Our most referenced residential project
Of the residential projects featured in our portfolio, a 1920’s remodel we refer to simply as “Paris” is the one most often asked about by people who seek our help when building or redesigning a home. So we thought we’d give you some of the background on our most referenced residential project.
The American family and what we expect of our homes has changed dramatically since this little post-World War I house was built in the Windom neighborhood of south Minneapolis. We don’t want to live in a bunch of little rooms, most people desire an open floor plan. People’s expectations of how their home should function is often at odds with the way homes designed for the 1920’s. For many, the only solution has been to abandon established neighborhoods in favor of tract housing or sprawling suburban developments.
This project was designed to sustain these modern social forces. We are always asked why we call this project “Paris”? We wanted to embrace our old homes; keep them and make them work for us in today’s context so we started to say…“We’ll always have Paris.” To that end, keeping this family home tied to its neighborhood required a major renovation, leaving only the exterior studs standing after demolition. Birds in the walls, poor insulation, and stairs that didn’t meet code were only the tip of the iceberg when confronting the problems that troubled this home.
Our challenge: Create an energy efficient home for a dynamic, modern, blended family with children, elderly grandparents, exchange students, and extended family members in a 1920s, 1.5-story house while respecting the scale and character of the neighborhood.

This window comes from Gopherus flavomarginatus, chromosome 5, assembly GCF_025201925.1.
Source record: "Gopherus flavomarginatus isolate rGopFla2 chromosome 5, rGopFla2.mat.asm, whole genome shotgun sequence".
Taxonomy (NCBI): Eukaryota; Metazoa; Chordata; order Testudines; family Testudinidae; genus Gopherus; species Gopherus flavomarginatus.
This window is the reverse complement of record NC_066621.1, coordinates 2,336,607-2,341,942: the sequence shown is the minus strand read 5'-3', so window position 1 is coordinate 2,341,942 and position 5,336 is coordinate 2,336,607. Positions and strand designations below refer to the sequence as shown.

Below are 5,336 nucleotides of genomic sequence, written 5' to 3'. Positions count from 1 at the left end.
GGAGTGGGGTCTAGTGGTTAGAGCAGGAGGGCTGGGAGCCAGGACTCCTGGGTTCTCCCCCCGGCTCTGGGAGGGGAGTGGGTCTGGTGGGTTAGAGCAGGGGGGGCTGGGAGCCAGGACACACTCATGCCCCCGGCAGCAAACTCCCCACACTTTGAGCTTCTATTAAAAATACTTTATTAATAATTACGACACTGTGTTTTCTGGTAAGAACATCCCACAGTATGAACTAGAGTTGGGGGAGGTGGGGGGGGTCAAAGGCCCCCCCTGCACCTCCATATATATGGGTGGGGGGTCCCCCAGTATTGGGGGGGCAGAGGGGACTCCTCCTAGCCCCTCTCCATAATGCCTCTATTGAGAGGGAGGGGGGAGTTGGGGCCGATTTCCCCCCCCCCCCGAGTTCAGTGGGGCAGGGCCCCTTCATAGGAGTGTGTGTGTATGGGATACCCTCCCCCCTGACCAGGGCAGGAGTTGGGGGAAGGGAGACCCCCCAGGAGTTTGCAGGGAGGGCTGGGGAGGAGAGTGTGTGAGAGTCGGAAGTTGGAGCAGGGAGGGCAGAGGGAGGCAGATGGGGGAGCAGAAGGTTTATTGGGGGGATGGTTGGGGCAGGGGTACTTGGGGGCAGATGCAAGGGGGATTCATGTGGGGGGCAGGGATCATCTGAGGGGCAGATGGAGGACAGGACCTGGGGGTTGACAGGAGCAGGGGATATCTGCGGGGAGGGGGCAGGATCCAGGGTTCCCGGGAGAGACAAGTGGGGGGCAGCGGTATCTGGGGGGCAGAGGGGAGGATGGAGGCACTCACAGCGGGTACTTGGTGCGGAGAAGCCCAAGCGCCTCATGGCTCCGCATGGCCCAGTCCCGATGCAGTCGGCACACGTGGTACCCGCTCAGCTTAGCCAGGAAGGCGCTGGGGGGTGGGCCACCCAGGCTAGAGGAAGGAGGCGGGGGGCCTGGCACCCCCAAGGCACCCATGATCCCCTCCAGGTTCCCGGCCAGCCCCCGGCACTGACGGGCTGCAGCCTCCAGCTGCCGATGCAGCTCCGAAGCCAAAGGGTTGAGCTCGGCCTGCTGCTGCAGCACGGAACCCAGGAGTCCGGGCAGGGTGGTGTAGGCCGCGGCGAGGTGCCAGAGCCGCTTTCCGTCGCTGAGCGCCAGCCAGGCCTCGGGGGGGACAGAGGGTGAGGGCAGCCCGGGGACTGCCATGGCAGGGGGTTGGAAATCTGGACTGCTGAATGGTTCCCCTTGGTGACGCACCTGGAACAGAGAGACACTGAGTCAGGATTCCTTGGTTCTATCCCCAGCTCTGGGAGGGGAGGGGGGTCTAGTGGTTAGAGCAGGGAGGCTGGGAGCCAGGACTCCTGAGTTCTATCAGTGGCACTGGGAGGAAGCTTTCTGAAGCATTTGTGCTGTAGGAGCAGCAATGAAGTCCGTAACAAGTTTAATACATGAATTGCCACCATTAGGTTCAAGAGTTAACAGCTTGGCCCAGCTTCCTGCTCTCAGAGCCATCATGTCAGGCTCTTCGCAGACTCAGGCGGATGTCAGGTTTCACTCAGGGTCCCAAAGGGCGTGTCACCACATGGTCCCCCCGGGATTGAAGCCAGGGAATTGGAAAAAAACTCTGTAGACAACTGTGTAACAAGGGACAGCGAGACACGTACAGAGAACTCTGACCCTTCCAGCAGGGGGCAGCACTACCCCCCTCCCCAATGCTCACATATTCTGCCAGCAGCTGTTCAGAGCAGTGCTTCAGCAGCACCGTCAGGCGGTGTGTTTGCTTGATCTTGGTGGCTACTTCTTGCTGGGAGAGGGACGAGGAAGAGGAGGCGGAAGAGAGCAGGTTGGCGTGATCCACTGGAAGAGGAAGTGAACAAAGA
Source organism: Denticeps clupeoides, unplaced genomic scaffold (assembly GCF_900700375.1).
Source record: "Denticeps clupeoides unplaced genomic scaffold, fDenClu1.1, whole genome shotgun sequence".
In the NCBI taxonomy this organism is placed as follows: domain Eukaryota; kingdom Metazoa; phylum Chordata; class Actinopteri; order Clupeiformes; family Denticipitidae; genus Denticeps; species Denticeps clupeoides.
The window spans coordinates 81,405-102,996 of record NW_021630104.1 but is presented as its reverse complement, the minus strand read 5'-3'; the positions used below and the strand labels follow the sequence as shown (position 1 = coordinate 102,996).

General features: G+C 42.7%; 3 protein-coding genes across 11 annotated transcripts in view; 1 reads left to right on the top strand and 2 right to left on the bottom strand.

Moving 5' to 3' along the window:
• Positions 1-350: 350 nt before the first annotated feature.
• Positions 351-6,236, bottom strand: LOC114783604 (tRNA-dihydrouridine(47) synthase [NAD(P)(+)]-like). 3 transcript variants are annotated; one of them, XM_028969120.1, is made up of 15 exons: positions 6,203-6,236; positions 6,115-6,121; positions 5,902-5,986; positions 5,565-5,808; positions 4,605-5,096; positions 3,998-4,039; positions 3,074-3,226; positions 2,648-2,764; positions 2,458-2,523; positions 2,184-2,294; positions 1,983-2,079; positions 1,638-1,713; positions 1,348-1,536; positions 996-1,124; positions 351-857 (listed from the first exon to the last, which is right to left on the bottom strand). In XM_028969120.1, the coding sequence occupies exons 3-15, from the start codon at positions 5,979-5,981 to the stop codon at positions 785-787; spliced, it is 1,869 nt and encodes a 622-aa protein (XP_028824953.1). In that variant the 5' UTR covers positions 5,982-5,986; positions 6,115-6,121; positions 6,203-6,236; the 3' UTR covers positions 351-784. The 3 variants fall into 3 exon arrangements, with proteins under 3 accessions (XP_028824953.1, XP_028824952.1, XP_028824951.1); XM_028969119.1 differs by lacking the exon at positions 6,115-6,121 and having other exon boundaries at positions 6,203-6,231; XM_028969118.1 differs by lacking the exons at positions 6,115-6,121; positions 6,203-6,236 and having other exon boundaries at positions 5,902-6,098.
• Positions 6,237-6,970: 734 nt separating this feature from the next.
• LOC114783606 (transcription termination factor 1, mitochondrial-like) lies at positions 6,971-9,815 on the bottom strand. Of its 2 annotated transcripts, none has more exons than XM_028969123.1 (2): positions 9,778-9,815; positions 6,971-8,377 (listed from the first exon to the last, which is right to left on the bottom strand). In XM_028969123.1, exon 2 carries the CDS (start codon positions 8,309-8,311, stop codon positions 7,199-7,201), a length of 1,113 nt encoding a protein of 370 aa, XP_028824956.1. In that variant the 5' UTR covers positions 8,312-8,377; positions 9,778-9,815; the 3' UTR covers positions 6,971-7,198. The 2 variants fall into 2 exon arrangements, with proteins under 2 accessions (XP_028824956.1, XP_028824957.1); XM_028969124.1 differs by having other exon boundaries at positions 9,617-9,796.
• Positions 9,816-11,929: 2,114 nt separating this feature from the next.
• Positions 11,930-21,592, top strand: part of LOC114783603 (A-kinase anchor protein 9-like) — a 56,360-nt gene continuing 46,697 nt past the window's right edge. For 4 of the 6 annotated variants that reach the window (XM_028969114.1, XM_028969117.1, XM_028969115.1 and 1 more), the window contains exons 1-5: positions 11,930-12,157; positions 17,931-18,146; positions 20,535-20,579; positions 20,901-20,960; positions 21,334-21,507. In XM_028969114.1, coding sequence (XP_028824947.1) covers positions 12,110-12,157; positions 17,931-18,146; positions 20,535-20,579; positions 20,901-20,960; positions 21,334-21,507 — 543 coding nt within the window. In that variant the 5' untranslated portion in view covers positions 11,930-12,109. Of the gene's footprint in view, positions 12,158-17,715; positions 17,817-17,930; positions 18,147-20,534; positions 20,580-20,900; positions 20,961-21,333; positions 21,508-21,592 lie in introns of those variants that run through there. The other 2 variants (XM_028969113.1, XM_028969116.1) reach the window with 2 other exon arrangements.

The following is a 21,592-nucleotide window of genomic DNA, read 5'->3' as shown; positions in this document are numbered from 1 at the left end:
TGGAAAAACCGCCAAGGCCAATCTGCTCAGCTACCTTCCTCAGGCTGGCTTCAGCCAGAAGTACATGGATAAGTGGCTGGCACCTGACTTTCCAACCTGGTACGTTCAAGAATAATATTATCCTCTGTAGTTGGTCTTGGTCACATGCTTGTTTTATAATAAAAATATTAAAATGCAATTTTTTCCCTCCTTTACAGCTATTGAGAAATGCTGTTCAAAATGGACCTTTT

Our design: The solution was a two-story addition to the rear of the house to accommodate accessibility and moving the stair outside the main structure to function as a collector and distributor of radiant heat and allow for aging in place, via accessibility from the back of the house. Every element was considered for its impact on the environment, and energy efficiency was greatly improved by the addition of spray foam insulation, new energy efficient windows and new duct work throughout.
Each floor, from the basement to the second floor, was reconfigured to give the homeowners an open plan, while using the original footprint and traditional materials – double hung windows, stucco exterior, oak flooring. But, where new forms were added, so was a new vocabulary, including commercial glass, Hardie board panels, and bronze metal rails.
A small vertical cut to accommodate a home office and library was made. A new main entry structure that contains a mudroom, and a full-width second story box to create a master suite were also added.
The result: The home went from two bedrooms, one bathroom and 900 square feet, to four bedrooms, three bathrooms and 2,000 square feet, while lowering monthly energy and maintenance costs and preserving the form and scale of the original’s street presence. The home is still scaled to fit the neighborhood and allows a modern family to have all the conveniences and luxuries of today, but it has been reorganized with a public gathering space on the main level, an expanded private space on the lower level and a luxurious retreat for the homeowner on the upper level.
So, now you know more about one of our favorite remodeling projects. Cheers from team Shelter!